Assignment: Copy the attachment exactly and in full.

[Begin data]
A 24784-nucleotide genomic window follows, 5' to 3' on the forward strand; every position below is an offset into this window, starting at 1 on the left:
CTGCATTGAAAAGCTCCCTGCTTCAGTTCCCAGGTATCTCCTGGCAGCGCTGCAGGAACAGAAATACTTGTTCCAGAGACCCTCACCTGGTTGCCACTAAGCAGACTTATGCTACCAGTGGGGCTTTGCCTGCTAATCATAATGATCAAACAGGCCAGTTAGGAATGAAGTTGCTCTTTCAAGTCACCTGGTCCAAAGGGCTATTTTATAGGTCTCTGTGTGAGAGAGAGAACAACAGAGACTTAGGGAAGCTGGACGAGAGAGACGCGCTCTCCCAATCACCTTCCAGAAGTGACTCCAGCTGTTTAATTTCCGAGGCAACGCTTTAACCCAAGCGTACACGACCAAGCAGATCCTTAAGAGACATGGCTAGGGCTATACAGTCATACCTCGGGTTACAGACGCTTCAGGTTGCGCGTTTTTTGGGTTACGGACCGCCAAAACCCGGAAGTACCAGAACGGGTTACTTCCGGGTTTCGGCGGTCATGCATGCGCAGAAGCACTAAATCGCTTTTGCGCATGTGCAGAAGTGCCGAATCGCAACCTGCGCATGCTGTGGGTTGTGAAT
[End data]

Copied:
A 24784-nucleotide genomic window follows, 5' to 3' on the forward strand; every position below is an offset into this window, starting at 1 on the left:
CTGCATTGAAAAGCTCCCTGCTTCAGTTCCCAGGTATCTCCTGGCAGCGCTGCAGGAACAGAAATACTTGTTCCAGAGACCCTCACCTGGTTGCCACTAAGCAGACTTATGCTACCAGTGGGGCTTTGCCTGCTAATCATAATGATCAAACAGGCCAGTTAGGAATGAAGTTGCTCTTTCAAGTCACCTGGTCCAAAGGGCTATTTTATAGGTCTCTGTGTGAGAGAGAGAACAACAGAGACTTAGGGAAGCTGGACGAGAGAGACGCGCTCTCCCAATCACCTTCCAGAAGTGACTCCAGCTGTTTAATTTCCGAGGCAACGCTTTAACCCAAGCGTACACGACCAAGCAGATCCTTAAGAGACATGGCTAGGGCTATACAGTCATACCTCGGGTTACAGACGCTTCAGGTTGCGCGTTTTTTGGGTTACGGACCGCCAAAACCCGGAAGTACCAGAACGGGTTACTTCCGGGTTTCGGCGGTCATGCATGCGCAGAAGCACTAAATCGCTTTTGCGCATGTGCAGAAGTGCCGAATCGCAACCTGCGCATGCTGTGGGTTGTGAAT